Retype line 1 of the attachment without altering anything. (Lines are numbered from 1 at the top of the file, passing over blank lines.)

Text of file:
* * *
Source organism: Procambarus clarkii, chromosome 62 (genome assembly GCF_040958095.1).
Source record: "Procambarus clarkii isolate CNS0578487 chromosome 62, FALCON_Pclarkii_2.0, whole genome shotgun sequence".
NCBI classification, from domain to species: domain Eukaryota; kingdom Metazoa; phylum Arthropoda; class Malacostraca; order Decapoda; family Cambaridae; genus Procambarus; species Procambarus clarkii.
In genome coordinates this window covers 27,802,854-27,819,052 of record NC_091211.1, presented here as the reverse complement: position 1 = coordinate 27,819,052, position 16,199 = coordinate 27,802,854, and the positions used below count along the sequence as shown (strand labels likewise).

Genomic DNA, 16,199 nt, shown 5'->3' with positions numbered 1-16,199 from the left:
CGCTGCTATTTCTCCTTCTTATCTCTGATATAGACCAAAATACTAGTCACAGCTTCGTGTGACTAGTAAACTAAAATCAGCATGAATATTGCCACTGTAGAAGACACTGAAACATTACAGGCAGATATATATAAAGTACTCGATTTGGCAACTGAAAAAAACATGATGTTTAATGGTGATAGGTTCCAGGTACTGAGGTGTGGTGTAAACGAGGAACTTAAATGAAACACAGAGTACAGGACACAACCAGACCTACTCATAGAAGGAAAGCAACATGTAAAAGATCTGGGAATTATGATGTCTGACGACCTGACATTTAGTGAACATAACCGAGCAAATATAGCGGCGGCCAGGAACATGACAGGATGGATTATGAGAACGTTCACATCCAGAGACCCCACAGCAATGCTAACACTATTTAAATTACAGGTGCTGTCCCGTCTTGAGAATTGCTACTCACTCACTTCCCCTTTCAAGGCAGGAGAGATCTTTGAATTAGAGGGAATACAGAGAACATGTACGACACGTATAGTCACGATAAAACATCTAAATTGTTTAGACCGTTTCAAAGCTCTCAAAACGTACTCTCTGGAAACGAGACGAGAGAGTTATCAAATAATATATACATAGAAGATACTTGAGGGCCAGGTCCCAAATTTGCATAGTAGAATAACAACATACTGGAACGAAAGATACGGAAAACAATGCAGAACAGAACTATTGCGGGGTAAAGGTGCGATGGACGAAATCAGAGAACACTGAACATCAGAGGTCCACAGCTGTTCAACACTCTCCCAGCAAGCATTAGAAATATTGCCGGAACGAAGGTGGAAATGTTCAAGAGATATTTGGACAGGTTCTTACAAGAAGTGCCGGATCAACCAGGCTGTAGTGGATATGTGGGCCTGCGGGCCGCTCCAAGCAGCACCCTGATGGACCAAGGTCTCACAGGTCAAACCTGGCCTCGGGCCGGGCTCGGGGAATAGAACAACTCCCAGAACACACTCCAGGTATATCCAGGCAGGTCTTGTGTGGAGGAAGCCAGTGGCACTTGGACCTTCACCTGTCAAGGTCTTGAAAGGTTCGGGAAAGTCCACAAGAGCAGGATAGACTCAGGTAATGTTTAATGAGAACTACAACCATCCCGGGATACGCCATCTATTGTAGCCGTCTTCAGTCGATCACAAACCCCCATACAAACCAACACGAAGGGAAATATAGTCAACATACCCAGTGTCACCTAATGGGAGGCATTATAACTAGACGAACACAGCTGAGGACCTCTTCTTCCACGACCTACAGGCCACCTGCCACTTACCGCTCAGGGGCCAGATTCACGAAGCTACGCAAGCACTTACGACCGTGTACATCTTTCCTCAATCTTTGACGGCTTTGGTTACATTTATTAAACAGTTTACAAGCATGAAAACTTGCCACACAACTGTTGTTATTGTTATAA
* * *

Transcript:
Source organism: Procambarus clarkii, chromosome 62 (genome assembly GCF_040958095.1).